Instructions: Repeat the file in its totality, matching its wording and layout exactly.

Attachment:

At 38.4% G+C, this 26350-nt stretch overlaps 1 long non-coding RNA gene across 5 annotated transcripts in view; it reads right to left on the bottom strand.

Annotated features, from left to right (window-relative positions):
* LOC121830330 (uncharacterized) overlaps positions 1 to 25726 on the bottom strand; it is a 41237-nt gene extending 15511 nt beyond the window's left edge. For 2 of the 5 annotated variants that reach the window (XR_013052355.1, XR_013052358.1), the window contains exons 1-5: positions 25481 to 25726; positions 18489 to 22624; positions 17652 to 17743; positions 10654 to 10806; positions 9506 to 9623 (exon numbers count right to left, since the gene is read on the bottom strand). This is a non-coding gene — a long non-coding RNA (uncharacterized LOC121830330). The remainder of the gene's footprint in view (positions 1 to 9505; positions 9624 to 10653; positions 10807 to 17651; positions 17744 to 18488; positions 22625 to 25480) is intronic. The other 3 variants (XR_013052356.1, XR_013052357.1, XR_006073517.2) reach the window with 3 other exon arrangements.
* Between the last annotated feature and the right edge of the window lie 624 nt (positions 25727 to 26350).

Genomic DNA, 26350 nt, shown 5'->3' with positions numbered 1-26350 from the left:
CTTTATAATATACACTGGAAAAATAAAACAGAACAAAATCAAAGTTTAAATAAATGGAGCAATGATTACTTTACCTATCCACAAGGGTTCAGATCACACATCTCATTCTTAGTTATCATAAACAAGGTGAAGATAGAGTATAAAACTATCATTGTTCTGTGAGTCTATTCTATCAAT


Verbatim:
At 38.4% G+C, this 26350-nt stretch overlaps 1 long non-coding RNA gene across 5 annotated transcripts in view; it reads right to left on the bottom strand.

Annotated features, from left to right (window-relative positions):
* LOC121830330 (uncharacterized) overlaps positions 1 to 25726 on the bottom strand; it is a 41237-nt gene extending 15511 nt beyond the window's left edge. For 2 of the 5 annotated variants that reach the window (XR_013052355.1, XR_013052358.1), the window contains exons 1-5: positions 25481 to 25726; positions 18489 to 22624; positions 17652 to 17743; positions 10654 to 10806; positions 9506 to 9623 (exon numbers count right to left, since the gene is read on the bottom strand). This is a non-coding gene — a long non-coding RNA (uncharacterized LOC121830330). The remainder of the gene's footprint in view (positions 1 to 9505; positions 9624 to 10653; positions 10807 to 17651; positions 17744 to 18488; positions 22625 to 25480) is intronic. The other 3 variants (XR_013052356.1, XR_013052357.1, XR_006073517.2) reach the window with 3 other exon arrangements.
* Between the last annotated feature and the right edge of the window lie 624 nt (positions 25727 to 26350).

Genomic DNA, 26350 nt, shown 5'->3' with positions numbered 1-26350 from the left:
CTTTATAATATACACTGGAAAAATAAAACAGAACAAAATCAAAGTTTAAATAAATGGAGCAATGATTACTTTACCTATCCACAAGGGTTCAGATCACACATCTCATTCTTAGTTATCATAAACAAGGTGAAGATAGAGTATAAAACTATCATTGTTCTGTGAGTCTATTCTATCAAT